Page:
Caving to PC-driven pressure and after years of internal debate, one of the nation’s most prestigious institutions of higher education has reversed itself.
After protests on campus as recently as Friday — when activist students blocked a road near the campus — Calhoun College at Yale University in New Haven, Connecticut, will be renamed after Grace Murray Hopper, a U.S. Navy rear admiral who “made pivotal advances in computer science,” as the Yale Daily News reported.
The legacy of slavery defender John C. Calhoun led to protests on the Yale campus in 2015, after which the university chose to remain firm on retaining the Calhoun name. And Peter Salovey, Yale’s president, said publicly back in April of 2016 that Yale would indeed keep the Calhoun name.
But he later wavered on that when he appointed an advisory panel to evaluate that decision, as was widely reported at the time.
Calhoun College was given its name in the 1930s. Salovey said the name-change decision was an “exceptional” case because the former vice president’s legacy and pro-slavery beliefs were at odds with the university’s values.
Calhoun, raised in the South, was the nation’s seventh vice president, serving in that role from 1825 to 1832, first under John Quincy Adams and then Andrew Jackson. He also served as a U.S. senator from South Carolina for 11 years, and in his post as secretary of war during James Monroe’s presidency, reorganized and modernized the War Department, as the Department of Defense was then called. President John Tyler appointed Calhoun as secretary of state in 1944.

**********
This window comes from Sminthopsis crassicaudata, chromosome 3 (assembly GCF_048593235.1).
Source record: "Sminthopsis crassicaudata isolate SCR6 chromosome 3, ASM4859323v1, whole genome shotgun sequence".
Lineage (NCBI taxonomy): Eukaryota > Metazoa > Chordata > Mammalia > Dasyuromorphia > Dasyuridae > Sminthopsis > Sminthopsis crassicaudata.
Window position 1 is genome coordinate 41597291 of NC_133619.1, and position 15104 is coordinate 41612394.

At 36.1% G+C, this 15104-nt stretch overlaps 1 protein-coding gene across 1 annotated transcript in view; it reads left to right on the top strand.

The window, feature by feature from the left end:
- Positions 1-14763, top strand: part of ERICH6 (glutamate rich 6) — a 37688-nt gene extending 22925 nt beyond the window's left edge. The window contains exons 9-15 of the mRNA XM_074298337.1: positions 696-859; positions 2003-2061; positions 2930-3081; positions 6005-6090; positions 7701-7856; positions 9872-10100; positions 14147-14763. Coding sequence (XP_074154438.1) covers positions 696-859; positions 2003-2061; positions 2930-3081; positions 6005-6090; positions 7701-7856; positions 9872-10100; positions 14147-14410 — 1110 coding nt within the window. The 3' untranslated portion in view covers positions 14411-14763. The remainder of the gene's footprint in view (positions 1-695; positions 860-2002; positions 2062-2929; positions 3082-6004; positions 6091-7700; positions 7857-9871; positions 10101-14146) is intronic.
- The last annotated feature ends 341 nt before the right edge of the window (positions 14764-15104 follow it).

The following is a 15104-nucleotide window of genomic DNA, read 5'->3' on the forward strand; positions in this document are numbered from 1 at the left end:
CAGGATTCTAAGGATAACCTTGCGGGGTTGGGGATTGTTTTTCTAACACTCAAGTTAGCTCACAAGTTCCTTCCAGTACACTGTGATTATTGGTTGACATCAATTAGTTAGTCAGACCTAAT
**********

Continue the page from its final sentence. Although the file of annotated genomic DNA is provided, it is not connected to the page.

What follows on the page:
In one of Calhoun’s most famous speeches, he called slavery a “positive good,” saying, “There never has yet existed a wealthy and civilized society in which one portion of the community did not, in point of fact, live on the labor of the other.”
“We have a strong presumption against renaming buildings on this campus,” Yale’s Salovey said over the weekend, adding: “I have been concerned all along and remain concerned that we do not do things that erase history.”
Calhoun was a member of the Yale class of 1804. As a senator from South Carolina, he was a leading voice for those opposed to abolishing slavery.
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The university said it would not remove symbols of Calhoun from its campus and will allow alumni to continue associating with the Calhoun name instead of Grace Hopper College, the BBC noted in a report.
The name change will not go into effect until July 1. “People of good will and intelligence have many different perspectives on this question,” Salovey said. “We need to respect history and there needs to be a strong presumption against renaming.”